The Consultant's Secret Son

By: Joanna Neil


'Matty, you need to slow down,' Allie said, frowning as she watched her two-year-old son dig vigorously into a pile of pebbles for the umpteenth time. 'And don't try to lift so many all at once. They're too heavy for you to manage.'

Matty's chin jutted. 'Me can do it,' he retorted crossly, puffing a bit, and not paying the slightest attention to Allie's worries. Engrossed in his game, he was certainly in no mind to give it up.

Allie watched him, filled with apprehension. It was a difficult balance, knowing when to let go, trying not to interfere too much, but she was always conscious that he wasn't strong, like other children. He was ill, there was no getting away from it, and at the back of her mind there was the constant fear that his tenacious refusal to admit defeat would cause him to collapse through sheer exhaustion.

The tip of his tongue was thrust out as he concentrated on his task, and the plastic spade wobbled as he swung it precariously over the tipper on the back of his tricycle. There was a noisy clatter as the pebbles landed in the bright red container, and in the next moment he had climbed onto the bike and was beginning to. pedal along the garden path.

His little face was tense with the effort of getting to the far end of the garden, but he didn't falter.

Reaching his goal, he stopped to empty the load onto a cleared square earth where the pile of stones was growing after all his exertions.
'See,' he said in triumph, turning towards her, his breath coming in spurts as he surveyed the result of his labours. 'Telled you me could do it.' His blue eyes were bright with the glow of achievement.

Allie smiled, and tried not to show her concern. He was a single-minded little boy, doggedly determined once he had decided to do something, and the thought crossed her mind that he was so much like his father in that.

Nathan's image came flooding back to her in full force, taking her breath away, leaving her shaken by memories, and she closed her eyes tightly as though that would push it away.

It didn't work. Nathan's strong features were still there, as vibrant as ever, his mouth curved in a faint smile, his compelling blue eyes tugging at her heart, but she knew that she had to be strong and put up a barrier. She couldn't allow him access. Nathan wasn't part of her life any more, could never be part of her universe. He had his own priorities, his own path to follow, and thinking about him would only make things harder to bear in the long run.

She looked at Matty. He was digging again, but already his lips had taken on the familiar blue tinge and she was desperate to distract him before he overdid things.

Perhaps the fact that she was a doctor made her fears worse. She knew exactly what might happen to him, and it was so much harder to bear because it was her own child who was suffering.

She saw Matty put down the spade and instinctively squat down on the ground, his knees drawn up to his chest because that seemed to lessen the strain on him. It was a sight that was becoming more familiar to her these days. His breathing was ragged, and Allie recognised the signs with a sinking feeling. He needed these few moments to recover, and it took all she had to leave him be and let him do it for himself.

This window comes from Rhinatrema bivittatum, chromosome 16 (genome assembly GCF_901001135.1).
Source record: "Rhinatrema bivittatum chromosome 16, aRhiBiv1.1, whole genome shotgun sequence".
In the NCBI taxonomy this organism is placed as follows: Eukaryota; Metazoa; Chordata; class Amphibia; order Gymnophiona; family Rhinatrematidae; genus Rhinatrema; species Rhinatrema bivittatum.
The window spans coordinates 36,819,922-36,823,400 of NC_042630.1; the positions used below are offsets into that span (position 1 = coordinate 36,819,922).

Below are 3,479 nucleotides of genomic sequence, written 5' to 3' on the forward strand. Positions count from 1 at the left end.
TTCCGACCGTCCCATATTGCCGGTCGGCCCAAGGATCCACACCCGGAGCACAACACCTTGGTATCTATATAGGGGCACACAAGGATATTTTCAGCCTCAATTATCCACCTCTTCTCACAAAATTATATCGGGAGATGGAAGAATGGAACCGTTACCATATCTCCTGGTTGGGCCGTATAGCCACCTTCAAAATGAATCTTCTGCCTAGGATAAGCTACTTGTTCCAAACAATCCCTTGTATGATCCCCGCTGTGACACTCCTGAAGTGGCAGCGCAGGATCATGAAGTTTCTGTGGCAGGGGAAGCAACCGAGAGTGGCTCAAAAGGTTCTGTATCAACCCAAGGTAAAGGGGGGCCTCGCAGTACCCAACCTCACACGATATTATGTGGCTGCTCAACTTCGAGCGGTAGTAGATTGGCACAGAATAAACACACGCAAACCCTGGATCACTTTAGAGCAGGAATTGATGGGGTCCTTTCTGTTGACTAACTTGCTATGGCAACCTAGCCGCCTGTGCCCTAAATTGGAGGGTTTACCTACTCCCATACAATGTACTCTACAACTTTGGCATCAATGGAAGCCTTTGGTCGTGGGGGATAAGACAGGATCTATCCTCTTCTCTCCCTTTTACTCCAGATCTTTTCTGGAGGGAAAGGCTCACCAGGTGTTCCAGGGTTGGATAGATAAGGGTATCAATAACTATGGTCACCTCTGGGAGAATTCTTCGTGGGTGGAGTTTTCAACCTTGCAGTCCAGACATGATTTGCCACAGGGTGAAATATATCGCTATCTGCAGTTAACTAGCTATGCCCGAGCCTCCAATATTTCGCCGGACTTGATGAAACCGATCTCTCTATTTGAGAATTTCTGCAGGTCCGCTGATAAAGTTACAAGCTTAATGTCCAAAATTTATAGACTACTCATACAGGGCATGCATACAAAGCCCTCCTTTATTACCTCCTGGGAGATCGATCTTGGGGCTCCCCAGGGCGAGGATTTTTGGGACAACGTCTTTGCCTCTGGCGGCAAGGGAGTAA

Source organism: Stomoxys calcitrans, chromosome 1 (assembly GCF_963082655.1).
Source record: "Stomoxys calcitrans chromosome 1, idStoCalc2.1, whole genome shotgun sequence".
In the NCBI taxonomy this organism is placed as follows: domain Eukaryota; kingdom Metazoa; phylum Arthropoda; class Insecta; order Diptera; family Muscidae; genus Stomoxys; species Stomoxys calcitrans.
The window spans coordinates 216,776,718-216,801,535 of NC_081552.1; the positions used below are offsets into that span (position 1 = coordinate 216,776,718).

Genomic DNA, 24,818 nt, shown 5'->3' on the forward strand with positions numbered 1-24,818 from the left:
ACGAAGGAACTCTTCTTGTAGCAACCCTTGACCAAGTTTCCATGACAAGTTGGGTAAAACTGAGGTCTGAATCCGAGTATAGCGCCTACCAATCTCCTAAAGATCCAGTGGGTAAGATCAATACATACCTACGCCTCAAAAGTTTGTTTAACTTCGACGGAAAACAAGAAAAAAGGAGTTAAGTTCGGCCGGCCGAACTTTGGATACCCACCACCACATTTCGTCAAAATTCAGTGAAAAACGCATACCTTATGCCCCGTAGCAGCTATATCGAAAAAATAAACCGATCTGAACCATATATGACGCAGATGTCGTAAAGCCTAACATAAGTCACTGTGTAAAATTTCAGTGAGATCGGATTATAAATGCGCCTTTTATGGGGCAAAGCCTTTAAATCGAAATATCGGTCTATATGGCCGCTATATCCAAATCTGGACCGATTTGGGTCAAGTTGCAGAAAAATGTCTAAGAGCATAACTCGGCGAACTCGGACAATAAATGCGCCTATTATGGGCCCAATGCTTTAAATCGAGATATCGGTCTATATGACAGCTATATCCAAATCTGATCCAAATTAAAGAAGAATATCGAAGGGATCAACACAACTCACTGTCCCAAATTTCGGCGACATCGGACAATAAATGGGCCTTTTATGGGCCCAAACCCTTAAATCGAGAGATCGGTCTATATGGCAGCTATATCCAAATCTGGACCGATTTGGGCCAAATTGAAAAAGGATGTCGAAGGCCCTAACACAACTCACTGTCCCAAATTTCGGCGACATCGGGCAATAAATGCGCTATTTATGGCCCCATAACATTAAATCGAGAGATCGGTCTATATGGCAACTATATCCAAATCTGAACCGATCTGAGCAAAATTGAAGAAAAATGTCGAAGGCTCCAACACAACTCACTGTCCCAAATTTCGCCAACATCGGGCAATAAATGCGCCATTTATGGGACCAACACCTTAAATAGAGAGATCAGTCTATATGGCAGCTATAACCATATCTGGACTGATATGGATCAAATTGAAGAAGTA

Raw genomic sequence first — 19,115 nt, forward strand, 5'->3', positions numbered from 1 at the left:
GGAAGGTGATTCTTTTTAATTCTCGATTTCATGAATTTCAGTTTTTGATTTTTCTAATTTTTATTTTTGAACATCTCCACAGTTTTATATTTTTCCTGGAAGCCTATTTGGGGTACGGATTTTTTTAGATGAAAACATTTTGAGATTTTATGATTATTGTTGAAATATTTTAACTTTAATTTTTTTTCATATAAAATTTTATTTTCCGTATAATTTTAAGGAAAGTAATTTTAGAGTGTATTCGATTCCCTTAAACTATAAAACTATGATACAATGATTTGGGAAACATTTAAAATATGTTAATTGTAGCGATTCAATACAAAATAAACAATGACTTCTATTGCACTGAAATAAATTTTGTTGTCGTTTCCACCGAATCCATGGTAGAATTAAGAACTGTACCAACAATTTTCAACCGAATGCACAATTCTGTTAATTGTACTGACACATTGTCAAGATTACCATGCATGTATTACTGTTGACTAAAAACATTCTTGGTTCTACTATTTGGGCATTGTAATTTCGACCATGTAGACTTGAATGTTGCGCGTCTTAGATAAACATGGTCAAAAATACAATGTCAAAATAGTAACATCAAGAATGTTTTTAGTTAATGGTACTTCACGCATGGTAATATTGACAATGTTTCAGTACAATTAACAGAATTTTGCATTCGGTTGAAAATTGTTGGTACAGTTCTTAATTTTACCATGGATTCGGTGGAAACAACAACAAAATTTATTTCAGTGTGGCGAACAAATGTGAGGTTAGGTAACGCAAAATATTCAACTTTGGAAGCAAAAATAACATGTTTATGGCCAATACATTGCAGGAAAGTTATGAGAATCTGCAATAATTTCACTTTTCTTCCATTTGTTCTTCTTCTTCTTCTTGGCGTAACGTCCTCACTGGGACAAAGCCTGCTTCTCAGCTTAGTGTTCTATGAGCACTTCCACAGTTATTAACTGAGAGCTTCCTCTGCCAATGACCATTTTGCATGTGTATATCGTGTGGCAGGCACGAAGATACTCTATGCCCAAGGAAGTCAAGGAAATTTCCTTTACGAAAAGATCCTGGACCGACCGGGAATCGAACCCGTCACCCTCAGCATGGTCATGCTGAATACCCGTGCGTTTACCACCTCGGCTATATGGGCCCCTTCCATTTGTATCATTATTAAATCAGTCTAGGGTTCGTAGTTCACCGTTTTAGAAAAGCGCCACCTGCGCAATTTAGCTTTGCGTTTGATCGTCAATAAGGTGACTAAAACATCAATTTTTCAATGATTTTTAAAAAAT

'You've done well,' she acknowledged, when she felt he'd had time to recover a little. She put on a cheerful tone. 'I think you deserve a drink of juice and some cookies after all that hard work, don't you? All workmen have to take a break some time. Shall we go into the house and see what we can rustle up?'

He hesitated for a moment, but thankfully her ploy worked and the temptation of being able to tuck into his favourite biscuits was more than he could resist in the end. He abandoned the tricycle and went with her to the kitchen, where she sat him down at the table and surreptitiously watched him get his breath back before he tackled the juice she put in front of him.

'Shouldn't you be getting ready to leave?' her mother asked, coming into the kitchen just then. 'Doesn't your course start in a little while?'

Allie nodded, distracted momentarily, her shoulder-length chestnut curls dancing with the movement. 'I'm almost there. I just want to make sure that Matty's all right before I go.'

'You don't need to worry about him. I'll see to it that he comes to no harm.'

'I know you will.' Matty was playing with his toy cars while he chomped away at his biscuits, oblivious to everything going on around him, but Allie was still troubled.

He wasn't quite three years old, but he was pale and small for his age, and the knowledge weighed heavily on her. 'It's hard for me to take it all in sometimes,' she said. 'He's so precious to me, and I worry all the time that I'm not doing the right thing for him.'

Her mother's glance was thoughtful. 'Do you ever think that Nathan should know about his son? Perhaps it would help if you could share some of your worries with him.'

Top Books